I once worked for a client that had a CEO with a very – shall we say democratic? – style of leadership. I was leading a five-person team and the client had assembled a five-person team of their own. But only three of them had official voting duties over progress approvals and branding decisions. The other two were there to provide specialized expertise and guidance. The three voting members were the CEO, the CMO and one representative from the board of directors. We agreed in advance that all ten of us would attend every meeting over what was expected to be a six-month project. But at our first meeting, we had something of a shock. The client had very generously set up a buffet in the conference room where we met. During the course of the meeting, various employees of the client firm would walk in and help themselves to the food. These were people who were not on the client team and who were never introduced to us. That alone was no big deal. But these employees would then sit at the table to enjoy their meal. They would listen to whatever it was we were discussing and would chip in with their opinions and concerns. We often had to repeat discussions we had just completed prior to their arrival. Then, as abruptly as they came in, they’d leave, never to be heard from again. And that’s the way it went over the life of the project. From one meeting to the next, we never knew who would be in attendance. It seemed like we were presenting to a cast of thousands. The CEO was at most of the meetings, but not all as had been agreed. Same thing for the Board Rep. The CMO got fired midway through the project and was replaced. In spite of all this, the project was progressing nicely. And, in the end, it all worked out because the client did stick to the one rule that should govern all such client-side brand exploration committees.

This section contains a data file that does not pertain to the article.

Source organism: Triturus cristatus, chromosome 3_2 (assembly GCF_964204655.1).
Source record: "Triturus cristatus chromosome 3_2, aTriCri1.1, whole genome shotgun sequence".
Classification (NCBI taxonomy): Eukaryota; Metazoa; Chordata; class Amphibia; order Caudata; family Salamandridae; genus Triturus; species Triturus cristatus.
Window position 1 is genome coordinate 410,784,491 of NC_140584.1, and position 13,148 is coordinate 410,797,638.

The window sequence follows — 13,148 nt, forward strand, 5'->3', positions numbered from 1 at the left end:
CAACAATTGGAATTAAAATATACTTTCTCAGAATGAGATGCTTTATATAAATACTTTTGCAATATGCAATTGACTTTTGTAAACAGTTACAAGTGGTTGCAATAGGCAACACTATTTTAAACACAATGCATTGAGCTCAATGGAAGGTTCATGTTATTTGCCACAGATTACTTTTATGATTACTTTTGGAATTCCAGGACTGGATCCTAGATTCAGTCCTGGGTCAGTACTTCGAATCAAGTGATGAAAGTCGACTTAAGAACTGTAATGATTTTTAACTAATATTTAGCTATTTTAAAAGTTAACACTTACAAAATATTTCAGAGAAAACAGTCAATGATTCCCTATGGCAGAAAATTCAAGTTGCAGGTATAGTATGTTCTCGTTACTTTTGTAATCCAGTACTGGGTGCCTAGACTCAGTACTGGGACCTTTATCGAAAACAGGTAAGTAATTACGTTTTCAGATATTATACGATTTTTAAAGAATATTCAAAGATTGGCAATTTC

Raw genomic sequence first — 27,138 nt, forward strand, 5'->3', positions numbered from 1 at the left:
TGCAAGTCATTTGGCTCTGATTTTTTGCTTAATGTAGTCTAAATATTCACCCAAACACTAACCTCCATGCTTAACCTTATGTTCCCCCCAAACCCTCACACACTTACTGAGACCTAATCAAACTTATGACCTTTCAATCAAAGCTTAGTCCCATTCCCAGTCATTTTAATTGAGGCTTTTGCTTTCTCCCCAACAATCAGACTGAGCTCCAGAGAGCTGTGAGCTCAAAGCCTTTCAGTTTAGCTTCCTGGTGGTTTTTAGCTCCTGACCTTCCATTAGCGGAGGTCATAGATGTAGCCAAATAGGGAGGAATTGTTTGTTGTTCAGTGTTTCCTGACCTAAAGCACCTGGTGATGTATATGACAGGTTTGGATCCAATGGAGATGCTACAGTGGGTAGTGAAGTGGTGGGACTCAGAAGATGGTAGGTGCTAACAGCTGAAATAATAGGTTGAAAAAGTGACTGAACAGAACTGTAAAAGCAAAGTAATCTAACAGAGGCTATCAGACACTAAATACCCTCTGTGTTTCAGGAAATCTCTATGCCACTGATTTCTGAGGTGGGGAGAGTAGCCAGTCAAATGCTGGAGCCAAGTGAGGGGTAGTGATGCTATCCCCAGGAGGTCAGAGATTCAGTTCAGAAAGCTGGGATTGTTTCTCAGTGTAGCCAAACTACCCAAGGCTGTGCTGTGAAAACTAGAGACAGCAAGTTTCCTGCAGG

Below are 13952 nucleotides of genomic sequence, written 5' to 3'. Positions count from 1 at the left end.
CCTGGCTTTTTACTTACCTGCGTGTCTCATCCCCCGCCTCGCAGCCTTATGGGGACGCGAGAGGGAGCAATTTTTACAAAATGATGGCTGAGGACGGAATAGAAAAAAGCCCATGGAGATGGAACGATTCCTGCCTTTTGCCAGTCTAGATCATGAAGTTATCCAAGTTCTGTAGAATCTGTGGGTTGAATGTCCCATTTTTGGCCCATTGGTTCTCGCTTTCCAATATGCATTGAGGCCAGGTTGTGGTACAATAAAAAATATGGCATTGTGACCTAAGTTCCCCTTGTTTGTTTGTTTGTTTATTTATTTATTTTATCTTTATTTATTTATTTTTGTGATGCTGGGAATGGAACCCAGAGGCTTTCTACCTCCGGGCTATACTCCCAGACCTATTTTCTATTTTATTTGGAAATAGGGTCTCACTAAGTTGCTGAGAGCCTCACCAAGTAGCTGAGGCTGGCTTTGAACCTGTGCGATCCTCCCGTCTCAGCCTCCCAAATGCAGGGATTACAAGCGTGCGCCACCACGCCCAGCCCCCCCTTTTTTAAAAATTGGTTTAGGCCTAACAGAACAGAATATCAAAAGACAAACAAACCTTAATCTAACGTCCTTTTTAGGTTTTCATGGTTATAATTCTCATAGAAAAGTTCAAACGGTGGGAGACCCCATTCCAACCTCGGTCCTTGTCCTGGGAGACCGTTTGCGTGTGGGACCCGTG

Regular Brandtalk readers know I come back again and again to a few important themes. One of them is “Change is the enemy of the brand.” Because when circumstances change, the relationship between the product (or service, whatever) and its market also changes. Since that relationship is the brand, the owner or manager of the brand would be wise to pay attention. There are three kinds of change – planned change, incremental change and disruptive change. Ordinarily, disruptive change comes as a result of some technological breakthrough and, generally speaking, it only affects one market sector or another, the way Uber devastated the taxi business. But today we are experiencing a world-wide disruption, caused by a disease, that is changing every single business on the planet. Smart businesses are mapping out probable scenarios for the next normal, and the normal after that, and so on. They’re making calculated guesses as to how they’ll be positioned vis-a-vis their competition in each outcome. And they’re either adjusting, fine tuning or completely redefining their brands accordingly. If you’re making changes to your brand, don’t forget to seek the input of one important constituency – your employees, sitting at home on furlough.
A version of this post first appeared in Brandtalk, May 28, 2018